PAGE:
The sixth in a series of quick peeks into the world of commercial vehicles through the lens of Commercial Carrier Journal
Restrospective 1960 – 1960
The 1960s: Teamsters, turmoil and technology
The1960s started out quietly enough – a continuation of the placid 1950s. But in 1963, President Kennedy was assassinated, and things became more chaotic with each passing year. By the time the decade was over, many people were wondering if the country was on the verge of collapse.
Flipping through the pages of CCJ from this decade, the vibrant youth culture of the decade is barely acknowledged. Hippies are as rare as hen’s teeth and usually only represented as the punch line in ads of the time – if they’re seen at all.
On the other hand, it’s clear that CCJ’s editors possessed a near obsession with the trials and tribulations of the International Brotherhood of Teamsters – and particularly the antics and actions of one Jimmy Hoffa, who was elected the union’s general president in 1958. Hoffa was Public Enemy No. 1 in CCJ’s eyes, as he worked over two decades to organize local union truck drivers into one of the country’s most powerful labor organizations.
As Hoffa’s success grew, so too did his legal problems. And it was with a sense of barely contained glee that CCJ reported on his 1964 conviction for jury tampering, fraud and bribery – and the subsequent appeals and jail time that followed.
Cultural upheaval aside, the 1960s were a vibrant time for trucking. Fuel prices were low, and the classic “big rig” configuration was perfected, ushering in an era of technological innovation, unprecedented comfort and productivity for the industry.
Still revved up
At this stage of the game, CCJ still covered passenger cars as well as trucks. And considering the 1960s were the golden age of the muscle car, you could come across some pretty sweet machines flipping through the pages of the magazine.
The times they were a-changin’
The Civil Rights movement was one of the hallmarks of the decade, and the repercussions of that struggle found their way into the pages of CCJ. The magazine followed “Atlanta Negro” Joe Jones as he fought the Interstate Commerce Commission and the Small Business Administration for the right to start his own trucking company.
Also at the root of discontent in the country during the ’60s was the Vietnam War. As it happened, CCJ associate editor Bob Howell’s son, Peter, was a U.S. Army captain on the ground at Quinhon, Vietnam – a port on the South China Sea. At the behest of his father, Captain Howell became an “embedded” CCJ photojournalist, reporting on the realities of the war, including the use of reefers to haul ice cream out to advanced bases – and using the same reefers to bring dead soldiers in body bags back to the rear areas for processing home.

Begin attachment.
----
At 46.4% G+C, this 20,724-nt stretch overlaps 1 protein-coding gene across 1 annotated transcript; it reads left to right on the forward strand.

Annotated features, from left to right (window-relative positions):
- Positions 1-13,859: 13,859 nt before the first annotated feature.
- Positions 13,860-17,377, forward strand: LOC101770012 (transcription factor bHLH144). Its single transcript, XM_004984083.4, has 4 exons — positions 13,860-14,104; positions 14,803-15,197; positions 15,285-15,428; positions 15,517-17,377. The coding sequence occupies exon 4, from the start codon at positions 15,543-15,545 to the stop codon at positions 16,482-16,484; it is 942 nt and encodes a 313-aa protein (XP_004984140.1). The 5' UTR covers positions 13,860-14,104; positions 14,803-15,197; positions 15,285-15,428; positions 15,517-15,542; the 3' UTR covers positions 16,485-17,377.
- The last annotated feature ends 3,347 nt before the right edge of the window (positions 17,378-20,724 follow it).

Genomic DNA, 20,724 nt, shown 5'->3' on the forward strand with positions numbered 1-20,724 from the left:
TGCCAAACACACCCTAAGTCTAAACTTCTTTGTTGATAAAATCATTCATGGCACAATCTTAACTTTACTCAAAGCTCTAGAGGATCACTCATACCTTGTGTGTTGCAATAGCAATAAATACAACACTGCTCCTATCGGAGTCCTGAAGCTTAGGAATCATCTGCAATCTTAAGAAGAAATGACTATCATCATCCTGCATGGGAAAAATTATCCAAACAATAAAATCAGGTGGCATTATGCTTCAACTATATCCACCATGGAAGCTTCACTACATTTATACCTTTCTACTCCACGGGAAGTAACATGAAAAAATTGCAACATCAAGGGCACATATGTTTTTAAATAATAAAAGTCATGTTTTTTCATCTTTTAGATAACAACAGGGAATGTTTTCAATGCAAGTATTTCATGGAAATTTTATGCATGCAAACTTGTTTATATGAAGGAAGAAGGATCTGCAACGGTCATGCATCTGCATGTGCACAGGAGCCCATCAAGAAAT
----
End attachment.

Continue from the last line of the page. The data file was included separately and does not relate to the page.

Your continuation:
And for the first time, Americans began to think “green,” although that particular term remained about 40 years away from being coined. Still, as traffic congestion increased, more and more Americans became concerned about pollution – most noticeably smog. As a result, anti-smog legislation and equipment were starting to appear on CCJ’s radar by the late ’60s – much to the consternation of the magazine’s editors.
See ya, ICC
In 1967, the U.S. Department of Transportation was established. The mission of the new agency, which absorbed both the Federal Highway Administration and the Interstate Commerce Commission, was and remains to “serve the United States by ensuring a fast, safe, efficient, accessible and convenient transportation system that meets our vital national interests and enhances the quality of life of the American people, today and into the future.” Later that year, CCJ already was casting doubts on DOT’s ability to regulate the trucking industry fairly.
Jake Brake arrives, noise ordinances to follow
In 1961, diesel innovator Clessie Cummins invented a diesel engine exhaust brake that was produced by Jacobs Manufacturing Co. and became known as the Jake Brake. Also that year, Ford introduced the Ecoline van – forerunner to today’s light-duty delivery vans.
In 1963, Fuller unveiled improvements to its RoadRanger transmission, including a twin-countershaft design to handle more engine torque. The transmission helped ease the way for higher-horsepower diesel engines and high-speed shipping on the new Interstate highway system.
In 1966, Mack’s new Maxidyne became the first diesel engine to offer a low-rpm high-torque-rise power curve, developing almost constant horsepower between 1,200 and 2,100 rpm. This power curve drastically reduced the need for gear shifts, which in turn led to the development of transmissions with fewer gears as other engine manufacturers followed Mack’s lead.
In 1968, Brown-Lipe (by this time a Spicer division of Dana) introduced an early angle-spring double clutch plate. The new clutch plate dramatically reduced driveline vibration and clutch pedal effort. n
Visit www.CCJ100.com for an in-depth timeline detailing news and events in the trucking industry from this decade and share your company’s history.